Evaluation of the safety of inter-hospital transfers of critically ill patients led by advanced critical care practitioners
Ten thousand inter-hospital transfers of critically ill adults take place annually in the UK. Studies highlight deficiencies in experience and training of staff, equipment, stabilisation before departure, and logistical difficulties. This article is a quality improvement review of an advanced critical care practitioner (ACCP)-led inter-hospital transfer service.
The tool Standards for Quality Improvement Reporting Excellence was used as the format for the review, combined with clinical audit of advanced critical care practitioner-led transfers over a period of more than 3 years.
The transfer service has operated for 8 years; ACCPs conducted 934 critical care transfers of mechanically ventilated patients, including 286 inter-hospital transfers, between January 2017 and September 2020. The acuity of transfer patients was high, 82.2% required support of more than one organ, 49% required more than 50% oxygen. Uneventful transfer occurred in 81.4% of cases; the most common patient-related complication being hypotension, logistical issues were responsible for half of the complications.
This quality improvement project provides an example of safe and effective advanced practice in an area that is traditionally a medically led domain. ACCPs can provide an alternative process of care for critically ill adults who require external transfer, and a benchmark for audit and quality improvement.
Secondary inter-hospital transfer of critically ill adults in the UK occurs frequently. The Intensive Care National Audit and Research Centre (ICNARC) case mix programme estimates that there are 10 000 critically ill adult transfers in the UK annually (Intensive Care Society (ICS) and Faculty of Intensive Care Medicine (FICM), 2019). Pre-transfer patients require high percentage oxygen, invasive mechanical ventilation and invasive monitoring. Due to the absence of an available intensive care bed or the need for definitive care at another hospital, patients often only receive a brief period of resuscitation before transfer. Patients are at high risk for deterioration in their neurological, haemodynamic and respiratory state, and even death.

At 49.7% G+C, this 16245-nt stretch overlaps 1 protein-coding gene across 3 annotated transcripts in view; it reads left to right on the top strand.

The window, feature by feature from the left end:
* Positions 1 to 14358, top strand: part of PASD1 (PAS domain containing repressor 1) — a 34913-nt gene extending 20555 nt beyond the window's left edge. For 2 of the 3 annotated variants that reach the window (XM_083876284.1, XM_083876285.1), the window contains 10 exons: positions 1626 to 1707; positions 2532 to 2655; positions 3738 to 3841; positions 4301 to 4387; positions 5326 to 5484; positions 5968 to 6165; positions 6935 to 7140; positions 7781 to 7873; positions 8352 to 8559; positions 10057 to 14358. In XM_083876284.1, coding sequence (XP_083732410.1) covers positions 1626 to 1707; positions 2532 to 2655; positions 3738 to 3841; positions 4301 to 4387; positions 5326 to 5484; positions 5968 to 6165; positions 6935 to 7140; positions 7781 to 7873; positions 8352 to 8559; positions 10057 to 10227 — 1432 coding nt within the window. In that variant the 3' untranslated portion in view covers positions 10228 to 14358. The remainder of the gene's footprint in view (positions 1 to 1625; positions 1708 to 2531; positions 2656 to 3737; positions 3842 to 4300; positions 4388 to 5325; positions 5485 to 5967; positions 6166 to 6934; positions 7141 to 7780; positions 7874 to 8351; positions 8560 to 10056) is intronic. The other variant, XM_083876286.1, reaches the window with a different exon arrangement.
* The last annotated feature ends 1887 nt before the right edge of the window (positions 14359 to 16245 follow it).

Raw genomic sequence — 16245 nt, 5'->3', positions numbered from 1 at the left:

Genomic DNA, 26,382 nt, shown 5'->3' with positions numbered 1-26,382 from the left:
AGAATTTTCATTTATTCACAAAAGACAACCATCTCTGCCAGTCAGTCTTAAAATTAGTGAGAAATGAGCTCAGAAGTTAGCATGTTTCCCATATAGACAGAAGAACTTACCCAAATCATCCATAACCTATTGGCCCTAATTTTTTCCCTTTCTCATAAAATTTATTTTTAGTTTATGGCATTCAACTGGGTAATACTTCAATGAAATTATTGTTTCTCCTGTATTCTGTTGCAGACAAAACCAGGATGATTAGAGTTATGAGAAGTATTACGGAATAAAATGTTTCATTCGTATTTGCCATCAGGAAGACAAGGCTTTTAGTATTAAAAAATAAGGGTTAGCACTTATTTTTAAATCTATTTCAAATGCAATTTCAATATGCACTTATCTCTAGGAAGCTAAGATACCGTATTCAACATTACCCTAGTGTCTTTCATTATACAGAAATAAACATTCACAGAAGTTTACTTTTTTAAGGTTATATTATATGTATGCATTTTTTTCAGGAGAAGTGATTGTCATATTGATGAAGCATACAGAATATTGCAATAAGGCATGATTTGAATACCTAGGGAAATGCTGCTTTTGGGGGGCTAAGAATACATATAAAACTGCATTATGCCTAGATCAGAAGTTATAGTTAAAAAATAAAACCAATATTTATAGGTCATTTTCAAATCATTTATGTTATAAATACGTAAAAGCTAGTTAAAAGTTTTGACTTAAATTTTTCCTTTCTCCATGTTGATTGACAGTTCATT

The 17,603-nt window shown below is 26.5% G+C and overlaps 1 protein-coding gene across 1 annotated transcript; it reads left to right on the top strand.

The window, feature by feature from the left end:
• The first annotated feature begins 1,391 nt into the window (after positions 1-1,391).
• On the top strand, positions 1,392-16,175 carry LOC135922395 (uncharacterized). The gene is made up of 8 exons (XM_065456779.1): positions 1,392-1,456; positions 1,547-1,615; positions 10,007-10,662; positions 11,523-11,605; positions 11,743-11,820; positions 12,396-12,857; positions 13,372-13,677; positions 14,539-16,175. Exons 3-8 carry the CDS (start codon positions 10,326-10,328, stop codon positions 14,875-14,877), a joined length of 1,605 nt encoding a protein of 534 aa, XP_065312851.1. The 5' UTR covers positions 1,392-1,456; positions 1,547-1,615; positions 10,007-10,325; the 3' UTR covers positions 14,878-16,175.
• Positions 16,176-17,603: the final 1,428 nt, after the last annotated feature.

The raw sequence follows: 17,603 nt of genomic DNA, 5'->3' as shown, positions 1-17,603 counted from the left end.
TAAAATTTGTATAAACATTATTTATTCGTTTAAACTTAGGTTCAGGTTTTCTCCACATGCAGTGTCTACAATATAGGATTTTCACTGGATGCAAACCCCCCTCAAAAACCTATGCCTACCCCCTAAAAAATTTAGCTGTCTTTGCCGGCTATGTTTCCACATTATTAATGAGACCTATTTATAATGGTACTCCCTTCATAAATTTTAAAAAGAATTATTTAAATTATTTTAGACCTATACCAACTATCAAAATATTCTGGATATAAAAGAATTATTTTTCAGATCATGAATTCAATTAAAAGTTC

The capacity of critical care services is a long-standing problem in the UK (FICM, 2018a). The centralisation of the NHS is driven by economy of scale, new technologies, corporate mergers, safety and standard concerns (Meadows et al, 2011). This increases the need for secondary transfer of critically ill patients. Critical care regional networks have responsibility for co-ordinating standards and processes for transfer (Association of Anaesthetists of Great Britain and Ireland (AAGBI), 2009; ICS and FICM, 2019). Despite developments, concerns over inter-hospital transfer safety continues. Studies highlight deficiencies in experience and training of staff, equipment, stabilisation before departure, and logistical difficulties (Droogh et al, 2015). In the realm of paediatric critical care, specialist transfer teams have been in place regionally for some years; in adults, this has only occurred in the pre-hospital arena. Adult critical care transfer continues to be delivered on a largely ad hoc basis in the UK, with transient staff, with varying levels of training and experience (Grier et al, 2020).
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